What do We Talk about When We Talk about Social-Ecological Systems? A Literature Review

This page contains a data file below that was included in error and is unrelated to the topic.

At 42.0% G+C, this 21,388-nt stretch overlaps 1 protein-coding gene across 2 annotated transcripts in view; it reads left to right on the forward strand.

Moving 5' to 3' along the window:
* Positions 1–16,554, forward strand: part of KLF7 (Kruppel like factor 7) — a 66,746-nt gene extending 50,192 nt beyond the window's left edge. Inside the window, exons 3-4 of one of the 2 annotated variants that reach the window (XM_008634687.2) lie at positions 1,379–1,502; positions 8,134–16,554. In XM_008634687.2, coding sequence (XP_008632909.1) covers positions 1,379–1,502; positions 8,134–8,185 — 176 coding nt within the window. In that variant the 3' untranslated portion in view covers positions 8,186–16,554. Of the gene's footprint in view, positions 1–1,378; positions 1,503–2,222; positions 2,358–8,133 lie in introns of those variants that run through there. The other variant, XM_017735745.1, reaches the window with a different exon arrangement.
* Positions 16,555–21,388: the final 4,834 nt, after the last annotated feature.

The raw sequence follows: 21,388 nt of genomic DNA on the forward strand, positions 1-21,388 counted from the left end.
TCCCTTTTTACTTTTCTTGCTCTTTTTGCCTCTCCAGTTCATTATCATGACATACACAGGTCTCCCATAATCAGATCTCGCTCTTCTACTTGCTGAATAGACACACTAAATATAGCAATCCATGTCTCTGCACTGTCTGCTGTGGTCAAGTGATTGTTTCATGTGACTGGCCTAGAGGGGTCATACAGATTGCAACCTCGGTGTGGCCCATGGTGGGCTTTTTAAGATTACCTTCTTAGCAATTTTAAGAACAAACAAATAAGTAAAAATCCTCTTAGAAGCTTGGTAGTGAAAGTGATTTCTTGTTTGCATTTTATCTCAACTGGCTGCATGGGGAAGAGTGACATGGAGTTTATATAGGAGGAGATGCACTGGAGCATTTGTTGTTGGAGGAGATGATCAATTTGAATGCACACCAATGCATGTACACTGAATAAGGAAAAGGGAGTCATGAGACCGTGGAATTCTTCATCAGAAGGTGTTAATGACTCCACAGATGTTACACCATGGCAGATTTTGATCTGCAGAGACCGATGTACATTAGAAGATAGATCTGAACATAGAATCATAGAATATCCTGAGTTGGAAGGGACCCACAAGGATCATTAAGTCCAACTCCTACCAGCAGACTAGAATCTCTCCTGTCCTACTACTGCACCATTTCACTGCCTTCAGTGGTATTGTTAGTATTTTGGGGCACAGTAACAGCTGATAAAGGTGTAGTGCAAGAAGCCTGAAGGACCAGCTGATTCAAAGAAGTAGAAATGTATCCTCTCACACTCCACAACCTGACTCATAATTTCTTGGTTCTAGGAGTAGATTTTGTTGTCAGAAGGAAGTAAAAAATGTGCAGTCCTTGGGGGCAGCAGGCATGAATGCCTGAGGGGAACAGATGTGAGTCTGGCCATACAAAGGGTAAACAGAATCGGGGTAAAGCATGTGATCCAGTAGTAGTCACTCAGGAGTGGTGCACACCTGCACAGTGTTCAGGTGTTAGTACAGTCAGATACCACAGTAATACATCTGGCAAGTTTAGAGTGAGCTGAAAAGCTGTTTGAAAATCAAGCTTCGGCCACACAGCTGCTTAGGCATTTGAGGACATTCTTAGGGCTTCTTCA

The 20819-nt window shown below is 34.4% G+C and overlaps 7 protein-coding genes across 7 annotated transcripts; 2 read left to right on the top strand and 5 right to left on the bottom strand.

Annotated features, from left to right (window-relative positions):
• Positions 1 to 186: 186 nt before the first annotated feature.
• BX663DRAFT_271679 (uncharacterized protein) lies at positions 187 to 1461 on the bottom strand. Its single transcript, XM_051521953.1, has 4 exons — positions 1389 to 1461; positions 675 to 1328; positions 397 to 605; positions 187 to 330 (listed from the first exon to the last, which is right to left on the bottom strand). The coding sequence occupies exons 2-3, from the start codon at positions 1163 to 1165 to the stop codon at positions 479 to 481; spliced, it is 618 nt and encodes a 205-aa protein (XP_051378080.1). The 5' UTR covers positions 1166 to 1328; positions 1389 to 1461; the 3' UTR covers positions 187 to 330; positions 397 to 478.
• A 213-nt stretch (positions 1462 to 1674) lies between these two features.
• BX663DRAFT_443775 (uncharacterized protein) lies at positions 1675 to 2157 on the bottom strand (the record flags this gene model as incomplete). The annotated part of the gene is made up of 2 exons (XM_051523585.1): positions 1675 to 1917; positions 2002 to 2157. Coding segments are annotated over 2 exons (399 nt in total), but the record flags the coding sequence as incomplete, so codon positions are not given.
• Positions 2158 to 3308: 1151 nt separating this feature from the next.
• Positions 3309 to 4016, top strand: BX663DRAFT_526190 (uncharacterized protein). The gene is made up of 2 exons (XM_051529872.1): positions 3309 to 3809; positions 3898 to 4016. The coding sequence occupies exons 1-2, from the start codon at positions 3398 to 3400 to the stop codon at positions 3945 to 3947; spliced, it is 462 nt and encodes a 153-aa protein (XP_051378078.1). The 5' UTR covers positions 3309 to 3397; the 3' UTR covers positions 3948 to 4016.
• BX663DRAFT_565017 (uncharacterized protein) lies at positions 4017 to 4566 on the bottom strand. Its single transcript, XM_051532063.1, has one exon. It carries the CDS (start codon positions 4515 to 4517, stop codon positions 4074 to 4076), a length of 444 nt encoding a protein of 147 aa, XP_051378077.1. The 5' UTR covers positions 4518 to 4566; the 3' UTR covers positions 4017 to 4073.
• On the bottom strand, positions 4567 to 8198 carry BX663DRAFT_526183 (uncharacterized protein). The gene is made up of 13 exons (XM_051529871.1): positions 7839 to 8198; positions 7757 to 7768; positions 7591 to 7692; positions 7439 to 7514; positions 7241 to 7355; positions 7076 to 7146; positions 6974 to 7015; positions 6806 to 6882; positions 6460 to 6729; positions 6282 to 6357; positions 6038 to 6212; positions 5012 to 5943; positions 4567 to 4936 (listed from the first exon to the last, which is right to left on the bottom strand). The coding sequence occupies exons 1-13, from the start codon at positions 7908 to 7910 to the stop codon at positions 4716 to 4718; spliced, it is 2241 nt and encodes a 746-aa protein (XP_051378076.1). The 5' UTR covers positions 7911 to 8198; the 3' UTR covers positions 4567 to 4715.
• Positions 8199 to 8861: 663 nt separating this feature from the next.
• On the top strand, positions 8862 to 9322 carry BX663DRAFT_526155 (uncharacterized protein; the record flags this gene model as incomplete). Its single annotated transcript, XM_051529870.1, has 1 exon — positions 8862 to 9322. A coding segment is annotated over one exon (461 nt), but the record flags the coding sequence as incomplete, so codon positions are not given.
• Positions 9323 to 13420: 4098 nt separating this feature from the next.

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In the last decade, probably in response to global changes and the environmental crisis, the use of the term “social-ecological system” (SES) in scientific literature has grown. This is certainly a sign that the need and importance of transdisciplinary research has been recognized. Here, we explore whether the use of the term is a buzzword or, rather, actually represents a key concept in the integration of social and ecological research. We compiled a database of publications (N = 1289) that mentioned SES in the title, keywords and abstract. Subsequently, we analyzed the authors’ affiliations, type of work (conceptual, empirical or review), study site, prevailing human use, temporal and spatial scales of the analysis, kind of variables analyzed (socioeconomic or biophysical), and the method/s used to integrate them. We detected four time spans in the use of the term (1975–1997, 1998–2006, 2007–2012, 2013–2016). Our results suggest that SES is a widely invoked concept in the study of the interface between social and ecological systems. Most works show some common elements, such as the analysis of resilience, ecosystem services, sustainability, governance and adaptive management. However, the majority of studies do not study SES as a whole, integrating both social and ecological variables and their feedback loops. We consider SES as a concept still in construction in order to build a necessary framework for the integration of social and ecological sciences. For a robust evolution, we recommend that one focus on: (i) A conscious, discussed and agreed effort of scientists to conduct the transdisciplinary research needed to study SES; and (ii) the development of methodological tools for the true integration of social and ecological data.